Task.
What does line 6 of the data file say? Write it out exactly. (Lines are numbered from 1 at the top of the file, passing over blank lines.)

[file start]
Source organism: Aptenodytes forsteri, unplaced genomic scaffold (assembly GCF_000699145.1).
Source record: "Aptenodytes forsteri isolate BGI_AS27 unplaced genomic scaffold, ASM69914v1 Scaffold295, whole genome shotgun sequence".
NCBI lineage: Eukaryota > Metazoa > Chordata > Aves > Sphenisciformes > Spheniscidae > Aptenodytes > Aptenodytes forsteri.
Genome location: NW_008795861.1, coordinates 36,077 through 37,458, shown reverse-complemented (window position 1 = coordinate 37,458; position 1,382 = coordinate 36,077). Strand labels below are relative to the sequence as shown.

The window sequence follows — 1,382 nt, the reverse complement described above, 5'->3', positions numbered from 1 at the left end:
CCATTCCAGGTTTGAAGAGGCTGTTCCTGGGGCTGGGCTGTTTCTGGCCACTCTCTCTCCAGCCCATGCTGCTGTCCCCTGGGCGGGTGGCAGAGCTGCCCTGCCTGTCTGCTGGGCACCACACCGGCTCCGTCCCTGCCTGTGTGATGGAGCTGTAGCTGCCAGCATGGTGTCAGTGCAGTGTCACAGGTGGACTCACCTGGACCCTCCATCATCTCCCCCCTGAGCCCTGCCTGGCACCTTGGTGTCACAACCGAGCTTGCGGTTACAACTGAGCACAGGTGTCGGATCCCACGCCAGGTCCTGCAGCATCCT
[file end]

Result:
CCATTCCAGGTTTGAAGAGGCTGTTCCTGGGGCTGGGCTGTTTCTGGCCACTCTCTCTCCAGCCCATGCTGCTGTCCCCTGGGCGGGTGGCAGAGCTGCCCTGCCTGTCTGCTGGGCACCACACCGGCTCCGTCCCTGCCTGTGTGATGGAGCTGTAGCTGCCAGCATGGTGTCAGTGCAGTGTCACAGGTGGACTCACCTGGACCCTCCATCATCTCCCCCCTGAGCCCTGCCTGGCACCTTGGTGTCACAACCGAGCTTGCGGTTACAACTGAGCACAGGTGTCGGATCCCACGCCAGGTCCTGCAGCATCCT